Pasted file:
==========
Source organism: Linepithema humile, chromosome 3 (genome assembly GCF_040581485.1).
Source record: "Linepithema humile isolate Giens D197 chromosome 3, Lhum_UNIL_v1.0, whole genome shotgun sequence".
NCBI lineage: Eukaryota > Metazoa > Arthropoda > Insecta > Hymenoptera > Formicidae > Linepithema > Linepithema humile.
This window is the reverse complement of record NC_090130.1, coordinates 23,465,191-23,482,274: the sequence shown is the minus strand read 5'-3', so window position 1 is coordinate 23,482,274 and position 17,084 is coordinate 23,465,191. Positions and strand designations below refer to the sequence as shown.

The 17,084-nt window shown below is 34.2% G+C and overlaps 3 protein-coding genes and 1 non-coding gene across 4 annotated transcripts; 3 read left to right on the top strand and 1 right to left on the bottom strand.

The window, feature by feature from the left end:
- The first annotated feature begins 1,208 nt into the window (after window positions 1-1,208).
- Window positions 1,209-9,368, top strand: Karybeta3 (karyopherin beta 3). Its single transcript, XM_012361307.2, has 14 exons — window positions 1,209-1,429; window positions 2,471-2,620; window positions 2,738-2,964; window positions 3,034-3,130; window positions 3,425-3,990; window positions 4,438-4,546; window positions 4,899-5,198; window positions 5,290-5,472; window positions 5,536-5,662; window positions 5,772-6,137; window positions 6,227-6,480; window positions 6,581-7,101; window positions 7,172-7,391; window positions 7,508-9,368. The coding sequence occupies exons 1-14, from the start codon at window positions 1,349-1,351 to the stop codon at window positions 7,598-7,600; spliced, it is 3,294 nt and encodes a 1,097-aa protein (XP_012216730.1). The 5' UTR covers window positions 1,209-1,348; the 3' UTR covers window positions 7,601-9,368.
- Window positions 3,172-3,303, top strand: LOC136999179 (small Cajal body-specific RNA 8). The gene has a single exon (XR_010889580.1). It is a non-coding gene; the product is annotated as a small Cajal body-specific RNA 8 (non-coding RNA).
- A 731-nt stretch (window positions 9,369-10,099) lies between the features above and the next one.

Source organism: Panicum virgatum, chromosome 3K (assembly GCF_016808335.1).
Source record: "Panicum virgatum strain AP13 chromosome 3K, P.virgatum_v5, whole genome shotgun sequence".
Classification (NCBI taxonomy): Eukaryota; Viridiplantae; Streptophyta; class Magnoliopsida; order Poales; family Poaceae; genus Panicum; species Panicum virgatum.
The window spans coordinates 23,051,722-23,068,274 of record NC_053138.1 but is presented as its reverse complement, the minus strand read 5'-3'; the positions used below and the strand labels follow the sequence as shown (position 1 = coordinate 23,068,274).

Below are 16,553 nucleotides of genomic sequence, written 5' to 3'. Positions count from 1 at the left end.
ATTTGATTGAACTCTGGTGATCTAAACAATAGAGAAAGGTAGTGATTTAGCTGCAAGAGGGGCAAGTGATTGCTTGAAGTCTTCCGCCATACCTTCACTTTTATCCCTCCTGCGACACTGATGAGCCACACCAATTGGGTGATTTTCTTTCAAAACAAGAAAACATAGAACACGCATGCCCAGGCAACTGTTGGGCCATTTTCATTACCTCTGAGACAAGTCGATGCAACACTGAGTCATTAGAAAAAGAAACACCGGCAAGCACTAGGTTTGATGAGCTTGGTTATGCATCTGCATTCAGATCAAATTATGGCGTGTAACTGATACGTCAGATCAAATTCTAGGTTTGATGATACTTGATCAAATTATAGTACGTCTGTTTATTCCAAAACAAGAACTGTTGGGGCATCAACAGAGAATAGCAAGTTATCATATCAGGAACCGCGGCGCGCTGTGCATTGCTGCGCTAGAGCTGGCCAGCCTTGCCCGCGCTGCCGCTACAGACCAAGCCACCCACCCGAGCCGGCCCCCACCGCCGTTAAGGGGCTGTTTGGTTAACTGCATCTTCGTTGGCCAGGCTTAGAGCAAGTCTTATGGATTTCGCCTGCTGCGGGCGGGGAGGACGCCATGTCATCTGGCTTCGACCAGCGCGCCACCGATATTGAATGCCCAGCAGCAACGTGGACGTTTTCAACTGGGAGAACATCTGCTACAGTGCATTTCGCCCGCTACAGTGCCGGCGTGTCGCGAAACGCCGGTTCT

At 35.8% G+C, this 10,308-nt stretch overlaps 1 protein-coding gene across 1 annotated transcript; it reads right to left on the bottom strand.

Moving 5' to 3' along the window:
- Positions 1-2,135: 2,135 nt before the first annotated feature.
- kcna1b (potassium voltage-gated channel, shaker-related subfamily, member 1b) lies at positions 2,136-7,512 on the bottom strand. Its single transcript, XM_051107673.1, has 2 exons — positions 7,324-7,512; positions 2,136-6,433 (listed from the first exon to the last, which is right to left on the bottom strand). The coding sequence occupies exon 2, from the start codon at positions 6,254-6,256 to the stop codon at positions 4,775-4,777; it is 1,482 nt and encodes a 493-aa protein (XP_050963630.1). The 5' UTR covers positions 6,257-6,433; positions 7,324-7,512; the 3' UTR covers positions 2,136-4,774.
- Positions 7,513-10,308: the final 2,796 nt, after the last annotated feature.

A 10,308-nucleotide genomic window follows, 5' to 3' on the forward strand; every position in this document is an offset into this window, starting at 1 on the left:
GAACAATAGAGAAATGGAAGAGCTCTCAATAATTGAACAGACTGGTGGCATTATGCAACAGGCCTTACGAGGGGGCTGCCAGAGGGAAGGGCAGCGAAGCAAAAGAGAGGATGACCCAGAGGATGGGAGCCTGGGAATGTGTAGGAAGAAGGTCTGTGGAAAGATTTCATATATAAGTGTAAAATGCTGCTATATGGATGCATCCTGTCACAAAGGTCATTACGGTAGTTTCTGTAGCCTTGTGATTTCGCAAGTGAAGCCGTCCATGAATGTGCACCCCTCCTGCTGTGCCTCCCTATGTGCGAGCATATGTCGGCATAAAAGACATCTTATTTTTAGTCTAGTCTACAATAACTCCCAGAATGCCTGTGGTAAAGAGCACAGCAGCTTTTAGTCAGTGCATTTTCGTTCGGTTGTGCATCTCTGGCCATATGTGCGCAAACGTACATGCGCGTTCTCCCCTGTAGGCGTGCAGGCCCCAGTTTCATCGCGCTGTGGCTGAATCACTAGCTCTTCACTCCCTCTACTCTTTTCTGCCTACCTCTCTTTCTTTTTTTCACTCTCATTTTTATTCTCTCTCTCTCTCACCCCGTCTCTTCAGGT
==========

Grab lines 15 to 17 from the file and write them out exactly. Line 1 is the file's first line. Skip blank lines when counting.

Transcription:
Below are 16,553 nucleotides of genomic sequence, written 5' to 3'. Positions count from 1 at the left end.
ATTTGATTGAACTCTGGTGATCTAAACAATAGAGAAAGGTAGTGATTTAGCTGCAAGAGGGGCAAGTGATTGCTTGAAGTCTTCCGCCATACCTTCACTTTTATCCCTCCTGCGACACTGATGAGCCACACCAATTGGGTGATTTTCTTTCAAAACAAGAAAACATAGAACACGCATGCCCAGGCAACTGTTGGGCCATTTTCATTACCTCTGAGACAAGTCGATGCAACACTGAGTCATTAGAAAAAGAAACACCGGCAAGCACTAGGTTTGATGAGCTTGGTTATGCATCTGCATTCAGATCAAATTATGGCGTGTAACTGATACGTCAGATCAAATTCTAGGTTTGATGATACTTGATCAAATTATAGTACGTCTGTTTATTCCAAAACAAGAACTGTTGGGGCATCAACAGAGAATAGCAAGTTATCATATCAGGAACCGCGGCGCGCTGTGCATTGCTGCGCTAGAGCTGGCCAGCCTTGCCCGCGCTGCCGCTACAGACCAAGCCACCCACCCGAGCCGGCCCCCACCGCCGTTAAGGGGCTGTTTGGTTAACTGCATCTTCGTTGGCCAGGCTTAGAGCAAGTCTTATGGATTTCGCCTGCTGCGGGCGGGGAGGACGCCATGTCATCTGGCTTCGACCAGCGCGCCACCGATATTGAATGCCCAGCAGCAACGTGGACGTTTTCAACTGGGAGAACATCTGCTACAGTGCATTTCGCCCGCTACAGTGCCGGCGTGTCGCGAAACGCCGGTTCT

At 35.8% G+C, this 10,308-nt stretch overlaps 1 protein-coding gene across 1 annotated transcript; it reads right to left on the bottom strand.